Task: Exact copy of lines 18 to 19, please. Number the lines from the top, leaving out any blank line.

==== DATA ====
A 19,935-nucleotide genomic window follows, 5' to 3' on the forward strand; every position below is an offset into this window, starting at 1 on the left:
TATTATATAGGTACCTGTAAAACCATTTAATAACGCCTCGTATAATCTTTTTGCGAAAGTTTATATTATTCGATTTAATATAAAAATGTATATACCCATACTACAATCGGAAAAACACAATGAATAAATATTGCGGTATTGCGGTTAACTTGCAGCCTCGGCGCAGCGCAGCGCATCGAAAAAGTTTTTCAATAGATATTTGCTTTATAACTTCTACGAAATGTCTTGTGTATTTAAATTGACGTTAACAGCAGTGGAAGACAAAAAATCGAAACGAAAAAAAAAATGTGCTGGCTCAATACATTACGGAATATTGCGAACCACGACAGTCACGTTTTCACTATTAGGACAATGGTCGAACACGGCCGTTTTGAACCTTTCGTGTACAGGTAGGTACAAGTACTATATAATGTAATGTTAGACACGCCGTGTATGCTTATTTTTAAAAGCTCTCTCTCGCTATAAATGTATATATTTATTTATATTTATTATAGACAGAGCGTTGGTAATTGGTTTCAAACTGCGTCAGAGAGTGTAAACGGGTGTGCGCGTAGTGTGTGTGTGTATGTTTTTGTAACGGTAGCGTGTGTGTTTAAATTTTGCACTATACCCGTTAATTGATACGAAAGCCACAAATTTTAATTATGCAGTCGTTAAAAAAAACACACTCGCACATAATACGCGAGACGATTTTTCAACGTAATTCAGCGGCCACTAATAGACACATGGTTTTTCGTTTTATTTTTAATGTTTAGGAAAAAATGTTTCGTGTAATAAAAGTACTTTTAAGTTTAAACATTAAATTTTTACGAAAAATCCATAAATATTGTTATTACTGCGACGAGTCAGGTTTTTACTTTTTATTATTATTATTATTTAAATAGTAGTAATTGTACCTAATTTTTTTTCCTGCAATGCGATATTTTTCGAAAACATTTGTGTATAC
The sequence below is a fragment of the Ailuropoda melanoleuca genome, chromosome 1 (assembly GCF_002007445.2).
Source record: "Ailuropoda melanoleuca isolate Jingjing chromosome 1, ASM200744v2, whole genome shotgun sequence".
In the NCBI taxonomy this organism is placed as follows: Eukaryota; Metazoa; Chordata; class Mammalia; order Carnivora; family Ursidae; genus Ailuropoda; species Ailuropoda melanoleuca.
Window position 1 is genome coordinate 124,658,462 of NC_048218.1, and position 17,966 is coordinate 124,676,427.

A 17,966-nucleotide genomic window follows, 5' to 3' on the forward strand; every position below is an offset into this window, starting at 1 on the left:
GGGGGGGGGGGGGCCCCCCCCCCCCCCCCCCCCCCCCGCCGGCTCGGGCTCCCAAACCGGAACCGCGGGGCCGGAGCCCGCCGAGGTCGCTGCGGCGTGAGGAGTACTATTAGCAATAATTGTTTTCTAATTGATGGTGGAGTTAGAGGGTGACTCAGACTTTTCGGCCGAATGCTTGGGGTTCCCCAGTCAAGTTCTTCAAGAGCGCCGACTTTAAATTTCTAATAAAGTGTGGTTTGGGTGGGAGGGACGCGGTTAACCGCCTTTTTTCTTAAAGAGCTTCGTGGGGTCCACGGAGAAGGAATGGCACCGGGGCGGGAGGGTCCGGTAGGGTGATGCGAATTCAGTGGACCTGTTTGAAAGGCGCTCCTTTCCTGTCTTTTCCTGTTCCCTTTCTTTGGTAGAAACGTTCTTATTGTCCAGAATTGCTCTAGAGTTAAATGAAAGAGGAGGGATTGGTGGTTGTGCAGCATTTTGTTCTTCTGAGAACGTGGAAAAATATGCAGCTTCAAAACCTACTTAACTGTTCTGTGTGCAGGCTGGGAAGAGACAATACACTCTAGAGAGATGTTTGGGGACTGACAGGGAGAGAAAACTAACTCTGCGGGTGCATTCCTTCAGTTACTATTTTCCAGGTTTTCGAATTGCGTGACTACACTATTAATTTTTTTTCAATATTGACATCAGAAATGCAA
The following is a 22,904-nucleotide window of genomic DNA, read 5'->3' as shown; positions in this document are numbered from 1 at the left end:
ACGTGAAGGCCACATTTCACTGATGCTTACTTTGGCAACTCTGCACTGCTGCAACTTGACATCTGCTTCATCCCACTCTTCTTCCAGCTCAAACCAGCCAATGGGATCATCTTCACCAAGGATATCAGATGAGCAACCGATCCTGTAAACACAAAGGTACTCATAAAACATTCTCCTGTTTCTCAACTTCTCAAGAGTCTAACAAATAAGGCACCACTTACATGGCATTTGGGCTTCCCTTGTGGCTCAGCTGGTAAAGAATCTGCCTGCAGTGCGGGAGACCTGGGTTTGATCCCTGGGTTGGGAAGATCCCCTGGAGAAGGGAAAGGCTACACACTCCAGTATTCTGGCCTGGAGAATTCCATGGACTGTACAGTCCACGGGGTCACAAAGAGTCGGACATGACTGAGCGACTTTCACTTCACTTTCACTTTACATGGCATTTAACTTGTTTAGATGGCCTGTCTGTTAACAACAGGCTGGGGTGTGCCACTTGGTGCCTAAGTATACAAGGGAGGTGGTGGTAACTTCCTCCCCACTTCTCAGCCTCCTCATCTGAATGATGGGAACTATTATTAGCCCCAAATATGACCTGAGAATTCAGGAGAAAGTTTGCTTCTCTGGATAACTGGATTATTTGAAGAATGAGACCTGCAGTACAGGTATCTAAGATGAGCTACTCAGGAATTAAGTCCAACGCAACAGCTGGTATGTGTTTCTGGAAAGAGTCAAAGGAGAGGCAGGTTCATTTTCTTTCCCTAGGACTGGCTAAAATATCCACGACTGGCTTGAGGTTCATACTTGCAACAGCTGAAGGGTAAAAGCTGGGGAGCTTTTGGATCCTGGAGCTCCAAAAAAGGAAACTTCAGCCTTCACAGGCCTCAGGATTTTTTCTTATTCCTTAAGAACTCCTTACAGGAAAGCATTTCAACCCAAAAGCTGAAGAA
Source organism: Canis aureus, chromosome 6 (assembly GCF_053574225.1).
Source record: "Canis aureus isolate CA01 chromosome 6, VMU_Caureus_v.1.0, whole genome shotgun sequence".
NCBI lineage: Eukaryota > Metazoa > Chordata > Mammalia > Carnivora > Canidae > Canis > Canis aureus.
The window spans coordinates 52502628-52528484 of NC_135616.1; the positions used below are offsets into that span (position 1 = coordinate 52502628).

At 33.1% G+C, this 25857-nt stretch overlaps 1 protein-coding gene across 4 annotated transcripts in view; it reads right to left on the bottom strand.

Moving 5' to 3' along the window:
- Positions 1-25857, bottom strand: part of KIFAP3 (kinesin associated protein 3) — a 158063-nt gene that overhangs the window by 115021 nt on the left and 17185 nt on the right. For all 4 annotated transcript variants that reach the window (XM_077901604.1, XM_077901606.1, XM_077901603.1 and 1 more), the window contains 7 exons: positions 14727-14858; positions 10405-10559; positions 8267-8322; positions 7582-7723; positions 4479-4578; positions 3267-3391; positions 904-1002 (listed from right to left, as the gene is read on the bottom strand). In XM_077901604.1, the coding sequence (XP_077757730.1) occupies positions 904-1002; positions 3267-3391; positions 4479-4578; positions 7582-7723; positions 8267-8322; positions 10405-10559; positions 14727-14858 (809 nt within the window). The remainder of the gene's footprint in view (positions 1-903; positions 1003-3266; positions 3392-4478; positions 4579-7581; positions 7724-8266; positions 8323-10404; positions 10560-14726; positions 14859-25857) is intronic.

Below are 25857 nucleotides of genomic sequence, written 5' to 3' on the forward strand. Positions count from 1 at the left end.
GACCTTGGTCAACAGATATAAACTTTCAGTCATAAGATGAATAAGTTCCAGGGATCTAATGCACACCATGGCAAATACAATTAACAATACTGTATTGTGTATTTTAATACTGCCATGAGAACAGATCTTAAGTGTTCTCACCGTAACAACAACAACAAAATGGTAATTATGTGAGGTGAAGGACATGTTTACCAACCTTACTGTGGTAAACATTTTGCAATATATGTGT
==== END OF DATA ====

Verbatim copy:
Below are 25857 nucleotides of genomic sequence, written 5' to 3' on the forward strand. Positions count from 1 at the left end.
GACCTTGGTCAACAGATATAAACTTTCAGTCATAAGATGAATAAGTTCCAGGGATCTAATGCACACCATGGCAAATACAATTAACAATACTGTATTGTGTATTTTAATACTGCCATGAGAACAGATCTTAAGTGTTCTCACCGTAACAACAACAACAAAATGGTAATTATGTGAGGTGAAGGACATGTTTACCAACCTTACTGTGGTAAACATTTTGCAATATATGTGT